This article was originally written in two parts in July 2017. I’ve now amalgamated it into one posting

Some dance tips please

Peter got in touch recently after reading my story about a group of beginners, and the stress that they experience as newcomers to modern jive dancing (see link below). Peter bravely admitted that, even after a year of lessons, he still found the idea of going to a freestyle very stressful, and asked if I had any tips.

Are freestyles that different to class nights?

Let’s exclude the lesson time. The question then becomes ‘Is dancing in the freestyle sessions of a class night any different to dancing at a freestyle?’ For me no, but when I thought about it from the perspective of a newcomer to freestyles, I quickly realised that it might be a little daunting. The first problem is one of perception. When you walk in and see a large number of people on the dance floor you can’t help thinking that they are all experienced dancers with abilities way beyond your own. However that’s not necessarily the case.

Tip No 1: Don’t think you are out of your depth

There will be some amazing dancers in the room, but look again and you will see people of every standard. There will be people who are actually at their own first freestyle. There will be people there who’ve only had a few lessons. As a man, with an innate desire to impress, you may feel that the ladies will be awarding you marks out of ten. It’s not the case – it’s not Strictly Come Dancing. People are there to have a good time with their friends, to relax and have a laugh.

Tip No 2: Pick your first freestyle carefully

Most organisations who run classes will usually also run freestyles. These are the ones to go to first. You’ll see lots of familiar faces, so you will have people you’ve danced with lots of times already – it will feel in many ways just like a class night. I know a few classes don’t hold freestyles, so ask around to find were people go, and ask to tag along.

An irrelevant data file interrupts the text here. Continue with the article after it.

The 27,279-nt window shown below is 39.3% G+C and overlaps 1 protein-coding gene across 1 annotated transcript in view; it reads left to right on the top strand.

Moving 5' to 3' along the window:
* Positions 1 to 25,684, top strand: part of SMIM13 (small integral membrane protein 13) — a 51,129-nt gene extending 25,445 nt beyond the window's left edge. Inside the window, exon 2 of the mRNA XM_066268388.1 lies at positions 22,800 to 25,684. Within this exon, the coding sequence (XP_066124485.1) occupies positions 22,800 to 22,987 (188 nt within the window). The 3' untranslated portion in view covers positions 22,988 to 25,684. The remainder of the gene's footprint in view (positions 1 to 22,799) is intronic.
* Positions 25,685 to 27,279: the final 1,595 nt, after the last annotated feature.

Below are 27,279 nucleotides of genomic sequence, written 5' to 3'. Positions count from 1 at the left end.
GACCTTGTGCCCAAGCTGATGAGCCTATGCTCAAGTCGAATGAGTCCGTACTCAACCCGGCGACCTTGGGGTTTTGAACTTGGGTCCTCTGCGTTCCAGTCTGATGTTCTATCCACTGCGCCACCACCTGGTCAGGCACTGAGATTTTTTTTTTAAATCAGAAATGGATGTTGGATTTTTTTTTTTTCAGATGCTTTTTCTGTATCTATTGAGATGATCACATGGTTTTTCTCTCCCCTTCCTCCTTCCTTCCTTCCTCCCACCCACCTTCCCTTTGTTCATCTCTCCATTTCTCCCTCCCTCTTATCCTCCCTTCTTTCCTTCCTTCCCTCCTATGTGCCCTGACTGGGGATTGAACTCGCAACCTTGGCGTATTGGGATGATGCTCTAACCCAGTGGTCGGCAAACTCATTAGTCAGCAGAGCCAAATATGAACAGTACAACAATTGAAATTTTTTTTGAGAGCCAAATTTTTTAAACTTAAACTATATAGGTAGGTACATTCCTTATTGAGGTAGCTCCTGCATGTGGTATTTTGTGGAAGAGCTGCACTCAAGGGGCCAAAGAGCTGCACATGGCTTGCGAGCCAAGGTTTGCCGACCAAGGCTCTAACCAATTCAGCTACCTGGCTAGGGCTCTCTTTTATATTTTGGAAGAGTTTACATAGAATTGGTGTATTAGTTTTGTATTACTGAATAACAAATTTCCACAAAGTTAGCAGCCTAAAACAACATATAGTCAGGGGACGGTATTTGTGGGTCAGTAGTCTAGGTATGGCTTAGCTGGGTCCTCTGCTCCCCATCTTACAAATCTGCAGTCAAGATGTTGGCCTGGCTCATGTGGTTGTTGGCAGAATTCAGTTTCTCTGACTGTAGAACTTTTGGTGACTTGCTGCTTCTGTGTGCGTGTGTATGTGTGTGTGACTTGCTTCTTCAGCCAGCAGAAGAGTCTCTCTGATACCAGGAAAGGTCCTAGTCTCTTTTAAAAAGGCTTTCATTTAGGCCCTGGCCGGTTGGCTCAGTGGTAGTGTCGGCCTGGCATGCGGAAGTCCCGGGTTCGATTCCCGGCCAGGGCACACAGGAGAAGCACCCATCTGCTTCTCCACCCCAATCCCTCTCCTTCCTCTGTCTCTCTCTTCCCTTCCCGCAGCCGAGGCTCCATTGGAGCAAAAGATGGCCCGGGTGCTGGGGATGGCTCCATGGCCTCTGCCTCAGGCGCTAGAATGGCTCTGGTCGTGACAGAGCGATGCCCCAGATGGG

What ever you do, please don’t make your first freestyle, or even your second freestyle choice, the two-room event that goes on until two in the morning. People will often travel long distances to these events and you’ll know few people. These are fabulous venues, but you’ll just feel overwhelmed. In the beginning stay local.

We all experienced the fear

Of course there’s going to be some anxiety when you walk in to your first freestyle. While I have long conquered the fear of asking ladies on to the dance floor at freestyles, I can still remember the stress it involved in my early days. I don’t think there is any man on the modern jive dance scene who won’t admit to worrying about stepping on to the dance floor at their first freestyles. Thankfully the ladies had the same anxieties and so they understand what the inexperienced men are going through.

Tip No 3: Own up to being inexperienced

What really impresses me is how quickly some ladies start going to freestyles. They are often happy just to sit with their friends and watch from the side lines, hopefully having the occasional dance. When asked to dance these ladies will very quickly tell me that they are new. ‘This is my first ever freestyle’, ‘I’ve only been doing it a few months’, ‘I’ve only had four lessons’, are all things I’m told when I ask inexperienced ladies for a dance.

It goes without saying that I take it easy and keep the moves simple. I don’t see why the inexperienced men can’t say the same as they ask for a dance. What’s wrong with saying ‘This is my first freestyle – I’m a little nervous’ or ‘I only know the beginners moves.’ Remember partner dancing is a social thing, and modern jive dancers are particularly friendly, and at the end of the dance you’ll be surprised how many ladies will give you encouraging comments. ‘You did really well’, ‘You’ve got some good moves’ or even ‘That was good fun.’